case 0:
      //do something when var equals 1
      break;
    case 1:
      //do something when var equals 2
      chase(0xFF0000); // Red
      debounceButton();
      break;
    case 2:
      //do something when var equals 2
      chase(0x00FF00); // Green
      debounceButton();
      break;

    default: 
       break;
      // if nothing else matches, do the default
      // default is optional
  }
}


static void chase(uint32_t c) {
  for(uint16_t i=0; i<strip.numPixels()+4; i++) {
      strip.setPixelColor(i  , c); // Draw new pixel
      strip.setPixelColor(i-4, 0); // Erase pixel a few steps back
      strip.show();
      delay(12);
  }
}


void debounceButton()
{
   // read the state of the switch into a local variable:
  int reading = digitalRead(pushButton);

  // check to see if you just pressed the button 
  // (i.e. the input went from LOW to HIGH),  and you've waited 
  // long enough since the last press to ignore any noise:  

  // If the switch changed, due to noise or pressing:
  if (reading != lastButtonState) {
    // reset the debouncing timer
    lastDebounceTime = millis();
  } 
  
  if ((millis() - lastDebounceTime) > debounceDelay) {
    // whatever the reading is at, it's been there for longer
    // than the debounce delay, so take it as the actual current state:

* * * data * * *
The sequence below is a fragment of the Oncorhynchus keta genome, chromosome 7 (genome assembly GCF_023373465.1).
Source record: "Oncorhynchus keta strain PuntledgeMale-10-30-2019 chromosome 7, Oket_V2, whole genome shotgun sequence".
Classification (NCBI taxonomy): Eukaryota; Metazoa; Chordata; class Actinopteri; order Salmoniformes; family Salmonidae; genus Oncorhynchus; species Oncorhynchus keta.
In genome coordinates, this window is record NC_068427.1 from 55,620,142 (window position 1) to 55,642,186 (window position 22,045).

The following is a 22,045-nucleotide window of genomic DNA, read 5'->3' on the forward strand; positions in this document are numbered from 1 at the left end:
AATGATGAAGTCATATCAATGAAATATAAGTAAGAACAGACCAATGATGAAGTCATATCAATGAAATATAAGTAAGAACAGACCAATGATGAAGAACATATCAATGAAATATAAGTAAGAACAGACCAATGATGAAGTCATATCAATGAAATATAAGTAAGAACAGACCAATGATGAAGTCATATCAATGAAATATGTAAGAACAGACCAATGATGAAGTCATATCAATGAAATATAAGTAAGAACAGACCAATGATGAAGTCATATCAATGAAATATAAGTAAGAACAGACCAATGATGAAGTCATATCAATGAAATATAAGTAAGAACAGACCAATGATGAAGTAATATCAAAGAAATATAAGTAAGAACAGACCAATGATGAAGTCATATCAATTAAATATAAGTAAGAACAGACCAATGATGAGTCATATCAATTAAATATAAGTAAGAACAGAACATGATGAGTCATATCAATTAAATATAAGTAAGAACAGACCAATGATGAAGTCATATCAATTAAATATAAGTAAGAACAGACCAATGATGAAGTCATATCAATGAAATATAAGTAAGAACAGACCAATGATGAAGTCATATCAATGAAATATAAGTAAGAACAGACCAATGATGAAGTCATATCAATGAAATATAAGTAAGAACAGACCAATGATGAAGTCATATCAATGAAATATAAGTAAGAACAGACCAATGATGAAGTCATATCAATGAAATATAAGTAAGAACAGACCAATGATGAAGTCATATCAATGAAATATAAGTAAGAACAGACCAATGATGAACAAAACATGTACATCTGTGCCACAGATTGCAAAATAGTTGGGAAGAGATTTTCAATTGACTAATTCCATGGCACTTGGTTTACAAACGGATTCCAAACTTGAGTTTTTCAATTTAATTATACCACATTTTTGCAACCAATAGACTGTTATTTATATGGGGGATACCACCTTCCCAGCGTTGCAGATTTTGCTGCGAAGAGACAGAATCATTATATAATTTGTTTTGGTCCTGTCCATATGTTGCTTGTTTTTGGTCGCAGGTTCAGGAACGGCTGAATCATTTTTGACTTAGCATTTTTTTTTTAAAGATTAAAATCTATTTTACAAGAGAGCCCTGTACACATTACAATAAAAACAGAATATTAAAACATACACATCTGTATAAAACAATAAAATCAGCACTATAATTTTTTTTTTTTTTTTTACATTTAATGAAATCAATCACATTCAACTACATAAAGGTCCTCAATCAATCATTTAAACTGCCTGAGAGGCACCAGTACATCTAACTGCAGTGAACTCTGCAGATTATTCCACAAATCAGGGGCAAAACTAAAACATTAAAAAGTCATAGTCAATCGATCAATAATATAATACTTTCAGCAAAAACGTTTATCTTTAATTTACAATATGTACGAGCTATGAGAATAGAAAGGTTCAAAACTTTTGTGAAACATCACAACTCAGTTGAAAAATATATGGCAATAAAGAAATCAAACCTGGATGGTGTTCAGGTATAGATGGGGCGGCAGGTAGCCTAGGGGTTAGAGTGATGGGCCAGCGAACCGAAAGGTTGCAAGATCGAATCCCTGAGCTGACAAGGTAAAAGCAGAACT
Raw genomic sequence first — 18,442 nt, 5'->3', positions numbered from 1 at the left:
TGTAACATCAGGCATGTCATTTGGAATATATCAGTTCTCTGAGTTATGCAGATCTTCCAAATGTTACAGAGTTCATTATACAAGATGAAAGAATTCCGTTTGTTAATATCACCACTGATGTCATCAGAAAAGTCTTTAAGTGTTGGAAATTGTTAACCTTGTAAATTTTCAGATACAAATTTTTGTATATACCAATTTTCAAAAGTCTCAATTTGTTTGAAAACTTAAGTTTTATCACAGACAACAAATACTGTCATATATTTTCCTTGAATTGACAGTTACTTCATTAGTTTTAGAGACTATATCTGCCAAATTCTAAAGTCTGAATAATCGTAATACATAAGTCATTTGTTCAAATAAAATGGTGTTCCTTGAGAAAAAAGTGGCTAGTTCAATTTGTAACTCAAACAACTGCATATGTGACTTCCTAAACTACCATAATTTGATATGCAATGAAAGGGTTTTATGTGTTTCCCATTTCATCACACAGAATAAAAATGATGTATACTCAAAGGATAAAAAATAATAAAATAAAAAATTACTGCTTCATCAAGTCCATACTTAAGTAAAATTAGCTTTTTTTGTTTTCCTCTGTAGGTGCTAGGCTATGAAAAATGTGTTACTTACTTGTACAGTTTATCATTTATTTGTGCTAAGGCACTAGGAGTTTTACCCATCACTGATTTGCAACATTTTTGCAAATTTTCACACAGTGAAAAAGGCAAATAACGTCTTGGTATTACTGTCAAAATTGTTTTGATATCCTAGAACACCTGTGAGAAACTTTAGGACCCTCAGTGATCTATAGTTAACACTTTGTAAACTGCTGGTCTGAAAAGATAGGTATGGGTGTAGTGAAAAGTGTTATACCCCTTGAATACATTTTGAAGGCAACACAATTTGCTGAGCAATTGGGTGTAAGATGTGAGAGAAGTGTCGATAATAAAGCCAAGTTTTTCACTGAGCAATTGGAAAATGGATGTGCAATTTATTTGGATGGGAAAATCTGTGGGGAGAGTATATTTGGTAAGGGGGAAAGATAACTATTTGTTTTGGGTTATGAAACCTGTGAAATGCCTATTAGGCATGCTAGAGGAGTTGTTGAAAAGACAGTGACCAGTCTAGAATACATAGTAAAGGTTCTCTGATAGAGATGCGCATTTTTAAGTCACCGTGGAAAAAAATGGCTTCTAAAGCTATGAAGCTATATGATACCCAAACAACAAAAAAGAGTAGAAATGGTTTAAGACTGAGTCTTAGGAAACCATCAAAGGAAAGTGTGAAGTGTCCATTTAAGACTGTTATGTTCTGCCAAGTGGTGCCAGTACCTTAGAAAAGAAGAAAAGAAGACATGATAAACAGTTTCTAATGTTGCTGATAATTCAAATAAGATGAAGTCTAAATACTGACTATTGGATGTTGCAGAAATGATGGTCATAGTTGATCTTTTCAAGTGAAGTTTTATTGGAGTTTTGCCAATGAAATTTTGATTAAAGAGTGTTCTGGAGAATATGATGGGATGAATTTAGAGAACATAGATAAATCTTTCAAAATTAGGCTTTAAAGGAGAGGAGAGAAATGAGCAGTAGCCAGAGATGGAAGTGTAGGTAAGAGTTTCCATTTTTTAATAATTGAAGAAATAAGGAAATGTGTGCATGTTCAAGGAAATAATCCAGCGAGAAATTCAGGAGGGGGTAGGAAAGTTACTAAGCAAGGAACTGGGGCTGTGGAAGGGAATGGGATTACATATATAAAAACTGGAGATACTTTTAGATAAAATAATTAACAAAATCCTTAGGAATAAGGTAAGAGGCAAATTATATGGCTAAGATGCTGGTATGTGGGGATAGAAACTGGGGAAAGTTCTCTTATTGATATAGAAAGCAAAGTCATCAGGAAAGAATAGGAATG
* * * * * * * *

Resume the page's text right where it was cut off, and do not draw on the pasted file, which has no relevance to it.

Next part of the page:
// if the button state has changed:
    if (reading != buttonState) {
      buttonState = reading; 
      
        // only toggle the LED if the new button state is HIGH
      if (buttonState == HIGH) {
     //   myledState = !myledState;
        currentButtonNum++;
        if(currentButtonNum > numButtonOptions)
          currentButtonNum = 0;
        Serial.print("Button has been pressed ");
        Serial.print(currentButtonNum);
        Serial.println(" Times.");
      }
    }
  }
lastButtonState = reading;
}

remove the delay and use millis()

I strongly suspect the problem is the way you are handling the chase() function.

Not only does it have a FOR loop which prevents the button being detected until it is finished, but also you have a delay() in the FOR loop.

Have a look at how the flashing is managed in several things at a time.